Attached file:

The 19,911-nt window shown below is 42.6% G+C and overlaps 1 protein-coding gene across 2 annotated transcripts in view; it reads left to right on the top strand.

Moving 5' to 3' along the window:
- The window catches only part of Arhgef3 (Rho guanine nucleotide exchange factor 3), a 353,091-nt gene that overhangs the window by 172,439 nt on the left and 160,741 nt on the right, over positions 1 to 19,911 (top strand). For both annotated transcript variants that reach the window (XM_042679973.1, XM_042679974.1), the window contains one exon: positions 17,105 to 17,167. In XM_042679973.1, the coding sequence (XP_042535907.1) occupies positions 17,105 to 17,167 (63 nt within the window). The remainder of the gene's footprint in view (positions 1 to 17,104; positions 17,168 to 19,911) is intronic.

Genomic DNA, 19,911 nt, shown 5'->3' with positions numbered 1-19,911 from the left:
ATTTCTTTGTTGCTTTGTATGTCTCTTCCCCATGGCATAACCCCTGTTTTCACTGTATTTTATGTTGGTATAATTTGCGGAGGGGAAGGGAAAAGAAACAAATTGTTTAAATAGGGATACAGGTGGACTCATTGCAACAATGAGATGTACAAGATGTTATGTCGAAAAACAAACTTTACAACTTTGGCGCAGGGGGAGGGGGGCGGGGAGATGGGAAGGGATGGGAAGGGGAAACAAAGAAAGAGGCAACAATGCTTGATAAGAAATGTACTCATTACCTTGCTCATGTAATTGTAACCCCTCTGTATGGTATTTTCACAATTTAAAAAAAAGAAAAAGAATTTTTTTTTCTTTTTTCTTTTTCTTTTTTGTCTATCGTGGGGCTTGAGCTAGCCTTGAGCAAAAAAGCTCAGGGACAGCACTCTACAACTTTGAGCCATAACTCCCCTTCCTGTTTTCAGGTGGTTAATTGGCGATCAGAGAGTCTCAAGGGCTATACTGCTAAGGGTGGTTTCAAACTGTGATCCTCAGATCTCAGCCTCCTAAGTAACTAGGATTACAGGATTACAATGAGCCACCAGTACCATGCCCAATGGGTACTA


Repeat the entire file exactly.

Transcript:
The 19,911-nt window shown below is 42.6% G+C and overlaps 1 protein-coding gene across 2 annotated transcripts in view; it reads left to right on the top strand.

Moving 5' to 3' along the window:
- The window catches only part of Arhgef3 (Rho guanine nucleotide exchange factor 3), a 353,091-nt gene that overhangs the window by 172,439 nt on the left and 160,741 nt on the right, over positions 1 to 19,911 (top strand). For both annotated transcript variants that reach the window (XM_042679973.1, XM_042679974.1), the window contains one exon: positions 17,105 to 17,167. In XM_042679973.1, the coding sequence (XP_042535907.1) occupies positions 17,105 to 17,167 (63 nt within the window). The remainder of the gene's footprint in view (positions 1 to 17,104; positions 17,168 to 19,911) is intronic.

Genomic DNA, 19,911 nt, shown 5'->3' with positions numbered 1-19,911 from the left:
ATTTCTTTGTTGCTTTGTATGTCTCTTCCCCATGGCATAACCCCTGTTTTCACTGTATTTTATGTTGGTATAATTTGCGGAGGGGAAGGGAAAAGAAACAAATTGTTTAAATAGGGATACAGGTGGACTCATTGCAACAATGAGATGTACAAGATGTTATGTCGAAAAACAAACTTTACAACTTTGGCGCAGGGGGAGGGGGGCGGGGAGATGGGAAGGGATGGGAAGGGGAAACAAAGAAAGAGGCAACAATGCTTGATAAGAAATGTACTCATTACCTTGCTCATGTAATTGTAACCCCTCTGTATGGTATTTTCACAATTTAAAAAAAAGAAAAAGAATTTTTTTTTCTTTTTTCTTTTTCTTTTTTGTCTATCGTGGGGCTTGAGCTAGCCTTGAGCAAAAAAGCTCAGGGACAGCACTCTACAACTTTGAGCCATAACTCCCCTTCCTGTTTTCAGGTGGTTAATTGGCGATCAGAGAGTCTCAAGGGCTATACTGCTAAGGGTGGTTTCAAACTGTGATCCTCAGATCTCAGCCTCCTAAGTAACTAGGATTACAGGATTACAATGAGCCACCAGTACCATGCCCAATGGGTACTA